Kansas City Star

YOUR OPINION: LETTERS TO THE EDITOR

W-B Rosary rally set for Sunday
The Knights of Columbus, combined Councils of the Wyoming Valley, will host their 37th annual Rosary Rally, this Sunday, September 29, 2013. The Rosary Rally will be at Our Lady of Fatima Parish, (St. Mary’s Church) 134 S. Washington St., Wilkes-Barre. The religious and laity alike are invited to partake in this prayerful event. A Rosary Procession, with the Pilgrim Virgin Fatima Statue, will begin at 2 pm from Holy Redeemer High School, 159 S. Pennsylvania Blvd., Wilkes-Barre. The faithful will continue in procession, praying the rosary, over East South Street, up South Main Street to Public Square, continuing over East Market Street, and down South Washington Street to St. Mary’s Church. Those who will not be in the procession are invited to go directly to the church by 3 p.m. Marion devotions will take place

SEND US YOUR OPINION
Letters to the editor must include the writer’s name, address and daytime phone number for verification. Letters should be no more than 250 words. We reserve the right to edit and limit writers to one published letter every 30 days. • Email: mailbag@timesleader.com • Fax: 570-829-5537 • Mail: Mail Bag, The Times Leader, 15 N. Main St., Wilkes-Barre, PA 18711 in the church at 3 p.m., followed by Holy Mass at 3:20 p.m. Following Mass, refreshments will be served in the Parish Hall. That bill would allow school districts to swap their property taxes for an earned income tax on the wages of workers and a business privilege tax and/or a mercantile tax. Both of those taxes are similar to a regressive sales tax that penalizes the poor. House Bill 1189 would NOT tax income derived from capital gains, dividends and interest that are primarily the exclusive domain of the wealthy who would dearly love to have school property taxes on their estates and mansions lowered. Again, House Bill 1189 would benefit the wealthy, but for the poor and working class in Pennsylvania, it would be a bad joke.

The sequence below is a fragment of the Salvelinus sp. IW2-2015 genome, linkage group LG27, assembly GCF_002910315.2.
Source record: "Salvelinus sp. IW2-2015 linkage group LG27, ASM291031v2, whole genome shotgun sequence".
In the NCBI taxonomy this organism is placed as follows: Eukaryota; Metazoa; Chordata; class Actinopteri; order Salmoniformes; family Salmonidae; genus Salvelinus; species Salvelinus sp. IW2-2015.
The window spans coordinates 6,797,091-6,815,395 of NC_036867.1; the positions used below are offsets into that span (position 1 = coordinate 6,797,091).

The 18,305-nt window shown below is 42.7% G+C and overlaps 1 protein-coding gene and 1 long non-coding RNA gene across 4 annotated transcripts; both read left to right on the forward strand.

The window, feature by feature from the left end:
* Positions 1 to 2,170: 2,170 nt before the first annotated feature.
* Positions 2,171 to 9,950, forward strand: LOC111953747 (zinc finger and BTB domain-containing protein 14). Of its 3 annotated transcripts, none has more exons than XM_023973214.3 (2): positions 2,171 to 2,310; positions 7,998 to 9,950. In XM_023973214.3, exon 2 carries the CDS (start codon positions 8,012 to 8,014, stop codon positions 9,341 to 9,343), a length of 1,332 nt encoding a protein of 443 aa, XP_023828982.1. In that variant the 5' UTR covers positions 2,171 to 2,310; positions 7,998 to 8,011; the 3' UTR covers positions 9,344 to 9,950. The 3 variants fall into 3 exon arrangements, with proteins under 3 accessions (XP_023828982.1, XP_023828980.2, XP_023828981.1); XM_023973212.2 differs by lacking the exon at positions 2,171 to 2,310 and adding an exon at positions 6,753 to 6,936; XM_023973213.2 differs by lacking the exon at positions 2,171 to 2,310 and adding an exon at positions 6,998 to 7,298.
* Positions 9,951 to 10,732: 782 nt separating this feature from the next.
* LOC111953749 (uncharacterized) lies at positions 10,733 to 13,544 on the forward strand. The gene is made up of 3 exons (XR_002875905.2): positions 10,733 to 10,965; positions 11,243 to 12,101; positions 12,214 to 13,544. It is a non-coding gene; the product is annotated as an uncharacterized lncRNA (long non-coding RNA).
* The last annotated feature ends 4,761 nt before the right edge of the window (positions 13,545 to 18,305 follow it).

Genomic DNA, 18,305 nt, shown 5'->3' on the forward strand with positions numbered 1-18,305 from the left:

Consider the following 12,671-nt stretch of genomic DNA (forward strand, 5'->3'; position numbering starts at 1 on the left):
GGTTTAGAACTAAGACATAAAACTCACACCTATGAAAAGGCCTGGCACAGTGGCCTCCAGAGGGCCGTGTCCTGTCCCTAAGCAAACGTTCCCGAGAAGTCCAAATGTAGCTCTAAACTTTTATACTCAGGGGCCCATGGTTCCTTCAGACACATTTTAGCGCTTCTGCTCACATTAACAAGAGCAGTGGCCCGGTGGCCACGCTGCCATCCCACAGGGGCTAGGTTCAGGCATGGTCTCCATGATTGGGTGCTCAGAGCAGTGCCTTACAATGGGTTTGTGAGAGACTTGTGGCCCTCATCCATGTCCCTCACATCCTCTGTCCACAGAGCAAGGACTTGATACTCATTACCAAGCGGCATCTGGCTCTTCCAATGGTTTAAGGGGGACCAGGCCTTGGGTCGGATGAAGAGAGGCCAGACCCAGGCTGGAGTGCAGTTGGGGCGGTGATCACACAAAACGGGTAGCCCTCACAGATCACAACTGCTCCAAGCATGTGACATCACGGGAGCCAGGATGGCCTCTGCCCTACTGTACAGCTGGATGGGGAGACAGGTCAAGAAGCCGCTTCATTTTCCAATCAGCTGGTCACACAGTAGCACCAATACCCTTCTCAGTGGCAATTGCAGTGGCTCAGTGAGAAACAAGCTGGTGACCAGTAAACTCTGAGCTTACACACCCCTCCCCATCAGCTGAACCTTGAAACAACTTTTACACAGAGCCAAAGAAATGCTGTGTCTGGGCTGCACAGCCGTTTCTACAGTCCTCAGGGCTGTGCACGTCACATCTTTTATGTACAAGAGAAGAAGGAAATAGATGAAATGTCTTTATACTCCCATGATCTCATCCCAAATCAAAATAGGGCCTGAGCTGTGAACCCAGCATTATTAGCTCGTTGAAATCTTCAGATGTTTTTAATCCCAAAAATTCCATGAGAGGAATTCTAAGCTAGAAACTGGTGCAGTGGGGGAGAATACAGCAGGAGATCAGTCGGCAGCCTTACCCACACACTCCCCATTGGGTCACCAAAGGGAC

Knights of Columbus Rosary Rally Chairperson

Christopher Calore

Tax bill benefits rich, not poor
House Bill 1189, the Optional Property Tax Elimination Act (OPTEA), which was developed by Seth Grove, a Republican state representative from the 196th District, benefits the rich at the expense of the poor and working-class in Pennsylvania.

David L. Faust

Selinsgrove

MALLARD FILLMORE

DOONESBURY

PAGE 12A Thursday, September 26, 2013

NEWS

www.timesleader.com THE TIMES LEADER

Immigration in focus

Mericle donations span manyyears
In addition to court-ordered fund to benefit children, developer has given millions to charity